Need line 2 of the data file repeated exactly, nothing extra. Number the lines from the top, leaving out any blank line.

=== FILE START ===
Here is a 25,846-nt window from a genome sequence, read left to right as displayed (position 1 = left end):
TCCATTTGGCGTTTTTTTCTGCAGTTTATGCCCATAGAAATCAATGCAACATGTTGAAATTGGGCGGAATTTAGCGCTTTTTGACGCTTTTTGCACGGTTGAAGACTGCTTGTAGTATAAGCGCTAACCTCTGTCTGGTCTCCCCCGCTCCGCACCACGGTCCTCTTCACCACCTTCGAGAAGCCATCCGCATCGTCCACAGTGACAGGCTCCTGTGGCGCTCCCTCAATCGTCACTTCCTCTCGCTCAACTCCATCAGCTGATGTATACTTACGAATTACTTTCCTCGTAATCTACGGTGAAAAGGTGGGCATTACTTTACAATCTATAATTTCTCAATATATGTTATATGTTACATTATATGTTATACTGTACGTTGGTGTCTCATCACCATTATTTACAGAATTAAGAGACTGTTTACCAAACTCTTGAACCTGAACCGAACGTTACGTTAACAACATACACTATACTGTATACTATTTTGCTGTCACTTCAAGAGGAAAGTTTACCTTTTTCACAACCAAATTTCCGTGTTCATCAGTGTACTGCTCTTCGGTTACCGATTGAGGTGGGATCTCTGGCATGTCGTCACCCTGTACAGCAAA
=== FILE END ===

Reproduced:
TCCATTTGGCGTTTTTTTCTGCAGTTTATGCCCATAGAAATCAATGCAACATGTTGAAATTGGGCGGAATTTAGCGCTTTTTGACGCTTTTTGCACGGTTGAAGACTGCTTGTAGTATAAGCGCTAACCTCTGTCTGGTCTCCCCCGCTCCGCACCACGGTCCTCTTCACCACCTTCGAGAAGCCATCCGCATCGTCCACAGTGACAGGCTCCTGTGGCGCTCCCTCAATCGTCACTTCCTCTCGCTCAACTCCATCAGCTGATGTATACTTACGAATTACTTTCCTCGTAATCTACGGTGAAAAGGTGGGCATTACTTTACAATCTATAATTTCTCAATATATGTTATATGTTACATTATATGTTATACTGTACGTTGGTGTCTCATCACCATTATTTACAGAATTAAGAGACTGTTTACCAAACTCTTGAACCTGAACCGAACGTTACGTTAACAACATACACTATACTGTATACTATTTTGCTGTCACTTCAAGAGGAAAGTTTACCTTTTTCACAACCAAATTTCCGTGTTCATCAGTGTACTGCTCTTCGGTTACCGATTGAGGTGGGATCTCTGGCATGTCGTCACCCTGTACAGCAAA